For a practical example, let’s say that you’re going to write a post for a B2B audience on using white papers for content marketing purposes.

Get on LinkedIn and post a new discussion in a relevant group around that topic. Engage with the community by asking questions like:

  • What practices do you keep in mind when writing white papers to maximize marketing potential?
  • How do you spread the word when you release a new white paper?
  • How does the ROI of other content formats, like case studies and infographics, compare to the typical ROI you see from a white paper?

If your discussion takes off, you will kill two birds with one stone.

Firstly, you’ll have a great source of ideas to develop your post from the contributing commentators.

Secondly, you’ll have a place to post your link when the article goes live, giving you some instant traction.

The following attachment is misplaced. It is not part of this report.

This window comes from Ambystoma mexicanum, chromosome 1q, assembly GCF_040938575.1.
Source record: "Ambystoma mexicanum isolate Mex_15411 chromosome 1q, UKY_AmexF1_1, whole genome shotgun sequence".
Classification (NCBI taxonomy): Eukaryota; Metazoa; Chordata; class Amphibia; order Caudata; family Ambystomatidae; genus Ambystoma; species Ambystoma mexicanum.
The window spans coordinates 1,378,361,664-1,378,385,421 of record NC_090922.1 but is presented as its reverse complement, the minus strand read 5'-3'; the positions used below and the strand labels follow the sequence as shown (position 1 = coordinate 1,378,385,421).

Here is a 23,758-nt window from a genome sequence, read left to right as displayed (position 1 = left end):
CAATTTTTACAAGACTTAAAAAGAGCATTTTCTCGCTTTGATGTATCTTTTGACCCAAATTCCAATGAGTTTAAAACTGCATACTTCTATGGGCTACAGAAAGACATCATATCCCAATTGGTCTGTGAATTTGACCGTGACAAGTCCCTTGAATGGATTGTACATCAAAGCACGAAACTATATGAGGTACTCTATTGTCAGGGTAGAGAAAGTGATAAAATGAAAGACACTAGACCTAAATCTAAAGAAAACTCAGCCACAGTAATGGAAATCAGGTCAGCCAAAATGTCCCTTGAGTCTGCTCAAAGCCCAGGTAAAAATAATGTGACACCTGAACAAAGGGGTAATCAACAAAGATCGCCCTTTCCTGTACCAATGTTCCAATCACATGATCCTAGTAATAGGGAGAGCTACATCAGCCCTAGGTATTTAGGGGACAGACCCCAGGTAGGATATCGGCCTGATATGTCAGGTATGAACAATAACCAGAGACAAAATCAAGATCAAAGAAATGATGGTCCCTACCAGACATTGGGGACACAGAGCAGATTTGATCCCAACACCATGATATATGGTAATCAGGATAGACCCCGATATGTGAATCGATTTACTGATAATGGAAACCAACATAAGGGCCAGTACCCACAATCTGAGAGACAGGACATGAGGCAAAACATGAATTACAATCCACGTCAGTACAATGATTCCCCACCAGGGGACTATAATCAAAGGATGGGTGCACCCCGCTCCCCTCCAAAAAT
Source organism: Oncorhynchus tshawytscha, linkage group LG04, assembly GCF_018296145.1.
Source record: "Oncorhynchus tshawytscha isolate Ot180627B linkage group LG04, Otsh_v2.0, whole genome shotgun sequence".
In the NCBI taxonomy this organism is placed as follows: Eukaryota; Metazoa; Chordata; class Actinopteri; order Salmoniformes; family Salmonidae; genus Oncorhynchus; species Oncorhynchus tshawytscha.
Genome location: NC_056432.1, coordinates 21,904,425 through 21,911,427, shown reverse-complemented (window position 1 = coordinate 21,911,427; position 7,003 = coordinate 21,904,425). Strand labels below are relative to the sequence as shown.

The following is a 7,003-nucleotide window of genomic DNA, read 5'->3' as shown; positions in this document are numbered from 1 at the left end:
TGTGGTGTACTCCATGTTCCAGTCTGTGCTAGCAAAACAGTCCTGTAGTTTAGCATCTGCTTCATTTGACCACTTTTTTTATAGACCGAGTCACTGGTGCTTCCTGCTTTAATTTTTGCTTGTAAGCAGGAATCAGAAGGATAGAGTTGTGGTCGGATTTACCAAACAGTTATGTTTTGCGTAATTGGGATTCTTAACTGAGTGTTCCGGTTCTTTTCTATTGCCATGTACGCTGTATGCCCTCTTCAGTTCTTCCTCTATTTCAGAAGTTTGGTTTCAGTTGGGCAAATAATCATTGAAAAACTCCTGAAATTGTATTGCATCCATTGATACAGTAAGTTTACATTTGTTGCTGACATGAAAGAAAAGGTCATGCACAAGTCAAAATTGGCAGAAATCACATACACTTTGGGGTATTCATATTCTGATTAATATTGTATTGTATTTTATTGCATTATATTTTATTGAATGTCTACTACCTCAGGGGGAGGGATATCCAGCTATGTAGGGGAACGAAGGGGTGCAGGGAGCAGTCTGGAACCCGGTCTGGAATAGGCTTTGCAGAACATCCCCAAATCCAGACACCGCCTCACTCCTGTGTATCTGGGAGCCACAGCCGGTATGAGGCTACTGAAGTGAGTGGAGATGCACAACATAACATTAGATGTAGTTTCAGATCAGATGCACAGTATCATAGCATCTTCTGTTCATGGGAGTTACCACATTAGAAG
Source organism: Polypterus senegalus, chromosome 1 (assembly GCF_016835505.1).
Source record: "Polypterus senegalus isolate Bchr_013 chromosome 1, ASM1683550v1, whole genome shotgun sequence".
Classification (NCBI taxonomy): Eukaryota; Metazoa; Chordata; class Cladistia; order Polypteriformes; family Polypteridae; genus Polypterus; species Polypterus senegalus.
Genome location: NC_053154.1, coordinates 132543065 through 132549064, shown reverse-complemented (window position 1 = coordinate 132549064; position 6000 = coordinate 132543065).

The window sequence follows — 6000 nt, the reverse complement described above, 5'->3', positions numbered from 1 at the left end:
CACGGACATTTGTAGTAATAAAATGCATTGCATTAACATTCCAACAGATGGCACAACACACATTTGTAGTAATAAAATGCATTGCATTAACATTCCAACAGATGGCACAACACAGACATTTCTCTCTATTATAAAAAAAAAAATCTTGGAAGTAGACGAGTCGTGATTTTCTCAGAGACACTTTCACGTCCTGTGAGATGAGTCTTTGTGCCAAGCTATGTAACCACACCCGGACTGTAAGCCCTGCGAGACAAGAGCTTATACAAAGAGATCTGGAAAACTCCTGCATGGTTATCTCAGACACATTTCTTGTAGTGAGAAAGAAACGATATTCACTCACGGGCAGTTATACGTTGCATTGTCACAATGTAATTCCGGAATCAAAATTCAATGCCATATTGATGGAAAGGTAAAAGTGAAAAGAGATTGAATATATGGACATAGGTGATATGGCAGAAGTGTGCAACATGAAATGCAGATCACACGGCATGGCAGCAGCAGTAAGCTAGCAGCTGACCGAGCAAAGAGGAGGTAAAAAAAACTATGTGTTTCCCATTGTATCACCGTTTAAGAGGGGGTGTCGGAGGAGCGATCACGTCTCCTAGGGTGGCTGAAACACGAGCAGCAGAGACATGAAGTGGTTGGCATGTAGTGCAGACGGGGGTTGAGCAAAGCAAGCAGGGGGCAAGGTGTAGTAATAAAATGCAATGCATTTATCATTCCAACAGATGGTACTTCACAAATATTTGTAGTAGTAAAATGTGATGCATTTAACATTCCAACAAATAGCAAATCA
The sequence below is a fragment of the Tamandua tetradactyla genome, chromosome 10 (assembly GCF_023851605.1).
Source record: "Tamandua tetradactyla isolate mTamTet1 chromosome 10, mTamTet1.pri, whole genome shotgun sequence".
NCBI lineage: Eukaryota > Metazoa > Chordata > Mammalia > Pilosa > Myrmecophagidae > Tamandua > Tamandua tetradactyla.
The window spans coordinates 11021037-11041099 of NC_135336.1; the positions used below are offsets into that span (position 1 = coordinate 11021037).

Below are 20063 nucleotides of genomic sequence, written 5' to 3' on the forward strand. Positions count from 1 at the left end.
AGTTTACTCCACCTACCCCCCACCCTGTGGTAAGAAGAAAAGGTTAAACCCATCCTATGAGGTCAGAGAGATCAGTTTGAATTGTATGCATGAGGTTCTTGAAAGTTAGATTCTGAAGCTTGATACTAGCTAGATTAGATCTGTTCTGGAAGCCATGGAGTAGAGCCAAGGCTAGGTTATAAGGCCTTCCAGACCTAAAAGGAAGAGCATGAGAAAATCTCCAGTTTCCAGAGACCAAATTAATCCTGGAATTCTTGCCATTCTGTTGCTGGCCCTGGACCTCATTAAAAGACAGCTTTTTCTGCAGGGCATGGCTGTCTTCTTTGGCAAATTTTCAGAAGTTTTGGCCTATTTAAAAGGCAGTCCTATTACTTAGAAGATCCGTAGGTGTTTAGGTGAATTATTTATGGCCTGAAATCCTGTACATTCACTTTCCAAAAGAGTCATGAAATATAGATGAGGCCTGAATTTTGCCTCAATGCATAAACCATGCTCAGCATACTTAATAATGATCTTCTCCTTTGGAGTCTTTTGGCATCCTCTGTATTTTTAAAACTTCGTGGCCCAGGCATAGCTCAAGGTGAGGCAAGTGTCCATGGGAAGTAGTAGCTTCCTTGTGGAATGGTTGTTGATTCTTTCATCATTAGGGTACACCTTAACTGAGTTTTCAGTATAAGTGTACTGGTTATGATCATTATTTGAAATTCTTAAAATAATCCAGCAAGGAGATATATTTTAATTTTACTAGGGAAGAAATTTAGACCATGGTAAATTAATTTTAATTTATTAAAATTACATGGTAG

I’ve recently started using this tactic for my writing, and its benefits are already proving to be enormous. Not only am I boosting blog post traffic and getting some immediate social media traction, but I’m also able to develop my personal brand and position myself as an authority in my field.

Not a bad result for the few minutes required to start and maintain a simple discussion.

When using this strategy, remember to only start discussions on the social networks most appropriate to your niche and post topic. Also, whenever possible, try to post in groups dedicated to your topic. The example discussion above, for instance, could have gone into a LinkedIn content marketing or B2B marketing group.


All days of the week were not created equal.

This truth is evidenced in research collected by Buffer. The research shows that the day you publish your post and even the time at which you publish it can significantly alter traffic and engagement results.

The study revealed that blog posts tend to attract the most traffic when published on a Monday and typically get the most comments when published on Thursday (click to tweet). In both scenarios, publishing in the morning generally has the best results.